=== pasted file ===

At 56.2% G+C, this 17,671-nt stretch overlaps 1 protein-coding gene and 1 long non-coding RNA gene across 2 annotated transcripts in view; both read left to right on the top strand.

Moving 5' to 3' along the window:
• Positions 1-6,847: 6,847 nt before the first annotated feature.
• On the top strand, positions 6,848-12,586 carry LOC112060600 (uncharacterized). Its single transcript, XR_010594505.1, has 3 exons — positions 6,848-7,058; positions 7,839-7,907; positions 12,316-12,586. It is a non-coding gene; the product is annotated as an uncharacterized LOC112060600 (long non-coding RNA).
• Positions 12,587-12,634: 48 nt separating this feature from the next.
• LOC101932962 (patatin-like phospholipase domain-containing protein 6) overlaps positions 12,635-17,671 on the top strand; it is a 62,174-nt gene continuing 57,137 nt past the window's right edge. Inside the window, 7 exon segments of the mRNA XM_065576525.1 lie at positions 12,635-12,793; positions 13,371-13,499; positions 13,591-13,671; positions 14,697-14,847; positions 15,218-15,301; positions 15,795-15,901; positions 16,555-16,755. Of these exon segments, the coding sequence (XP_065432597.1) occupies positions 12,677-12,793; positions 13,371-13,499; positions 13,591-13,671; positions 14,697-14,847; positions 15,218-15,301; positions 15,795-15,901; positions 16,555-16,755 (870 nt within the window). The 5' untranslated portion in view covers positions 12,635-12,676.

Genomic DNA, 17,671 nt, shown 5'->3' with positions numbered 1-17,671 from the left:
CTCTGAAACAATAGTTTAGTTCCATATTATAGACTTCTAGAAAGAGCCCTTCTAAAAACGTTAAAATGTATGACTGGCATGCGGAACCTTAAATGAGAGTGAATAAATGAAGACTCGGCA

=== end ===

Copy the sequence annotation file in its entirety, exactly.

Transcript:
At 56.2% G+C, this 17,671-nt stretch overlaps 1 protein-coding gene and 1 long non-coding RNA gene across 2 annotated transcripts in view; both read left to right on the top strand.

Moving 5' to 3' along the window:
• Positions 1-6,847: 6,847 nt before the first annotated feature.
• On the top strand, positions 6,848-12,586 carry LOC112060600 (uncharacterized). Its single transcript, XR_010594505.1, has 3 exons — positions 6,848-7,058; positions 7,839-7,907; positions 12,316-12,586. It is a non-coding gene; the product is annotated as an uncharacterized LOC112060600 (long non-coding RNA).
• Positions 12,587-12,634: 48 nt separating this feature from the next.
• LOC101932962 (patatin-like phospholipase domain-containing protein 6) overlaps positions 12,635-17,671 on the top strand; it is a 62,174-nt gene continuing 57,137 nt past the window's right edge. Inside the window, 7 exon segments of the mRNA XM_065576525.1 lie at positions 12,635-12,793; positions 13,371-13,499; positions 13,591-13,671; positions 14,697-14,847; positions 15,218-15,301; positions 15,795-15,901; positions 16,555-16,755. Of these exon segments, the coding sequence (XP_065432597.1) occupies positions 12,677-12,793; positions 13,371-13,499; positions 13,591-13,671; positions 14,697-14,847; positions 15,218-15,301; positions 15,795-15,901; positions 16,555-16,755 (870 nt within the window). The 5' untranslated portion in view covers positions 12,635-12,676.

Genomic DNA, 17,671 nt, shown 5'->3' with positions numbered 1-17,671 from the left:
CTCTGAAACAATAGTTTAGTTCCATATTATAGACTTCTAGAAAGAGCCCTTCTAAAAACGTTAAAATGTATGACTGGCATGCGGAACCTTAAATGAGAGTGAATAAATGAAGACTCGGCA